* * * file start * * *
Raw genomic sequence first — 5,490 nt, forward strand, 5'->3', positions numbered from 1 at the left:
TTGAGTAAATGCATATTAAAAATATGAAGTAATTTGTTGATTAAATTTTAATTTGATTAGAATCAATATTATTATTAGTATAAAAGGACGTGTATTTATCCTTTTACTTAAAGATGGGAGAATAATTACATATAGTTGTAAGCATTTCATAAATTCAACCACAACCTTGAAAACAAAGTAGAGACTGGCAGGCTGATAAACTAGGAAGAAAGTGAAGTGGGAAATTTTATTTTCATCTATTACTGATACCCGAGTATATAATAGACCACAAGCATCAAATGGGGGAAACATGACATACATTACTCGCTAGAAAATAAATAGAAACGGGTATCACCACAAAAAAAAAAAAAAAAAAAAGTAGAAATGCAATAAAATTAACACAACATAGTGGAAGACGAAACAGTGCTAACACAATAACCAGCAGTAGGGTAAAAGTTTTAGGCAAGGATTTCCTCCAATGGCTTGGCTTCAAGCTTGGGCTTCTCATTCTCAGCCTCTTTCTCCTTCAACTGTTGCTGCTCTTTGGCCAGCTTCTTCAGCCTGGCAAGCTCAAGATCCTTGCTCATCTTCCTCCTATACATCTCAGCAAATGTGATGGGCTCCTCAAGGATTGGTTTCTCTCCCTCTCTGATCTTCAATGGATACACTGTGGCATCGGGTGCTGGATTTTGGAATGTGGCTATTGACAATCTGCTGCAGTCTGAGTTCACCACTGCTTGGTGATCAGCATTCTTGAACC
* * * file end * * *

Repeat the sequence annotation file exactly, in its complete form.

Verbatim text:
Raw genomic sequence first — 5,490 nt, forward strand, 5'->3', positions numbered from 1 at the left:
TTGAGTAAATGCATATTAAAAATATGAAGTAATTTGTTGATTAAATTTTAATTTGATTAGAATCAATATTATTATTAGTATAAAAGGACGTGTATTTATCCTTTTACTTAAAGATGGGAGAATAATTACATATAGTTGTAAGCATTTCATAAATTCAACCACAACCTTGAAAACAAAGTAGAGACTGGCAGGCTGATAAACTAGGAAGAAAGTGAAGTGGGAAATTTTATTTTCATCTATTACTGATACCCGAGTATATAATAGACCACAAGCATCAAATGGGGGAAACATGACATACATTACTCGCTAGAAAATAAATAGAAACGGGTATCACCACAAAAAAAAAAAAAAAAAAAAGTAGAAATGCAATAAAATTAACACAACATAGTGGAAGACGAAACAGTGCTAACACAATAACCAGCAGTAGGGTAAAAGTTTTAGGCAAGGATTTCCTCCAATGGCTTGGCTTCAAGCTTGGGCTTCTCATTCTCAGCCTCTTTCTCCTTCAACTGTTGCTGCTCTTTGGCCAGCTTCTTCAGCCTGGCAAGCTCAAGATCCTTGCTCATCTTCCTCCTATACATCTCAGCAAATGTGATGGGCTCCTCAAGGATTGGTTTCTCTCCCTCTCTGATCTTCAATGGATACACTGTGGCATCGGGTGCTGGATTTTGGAATGTGGCTATTGACAATCTGCTGCAGTCTGAGTTCACCACTGCTTGGTGATCAGCATTCTTGAACC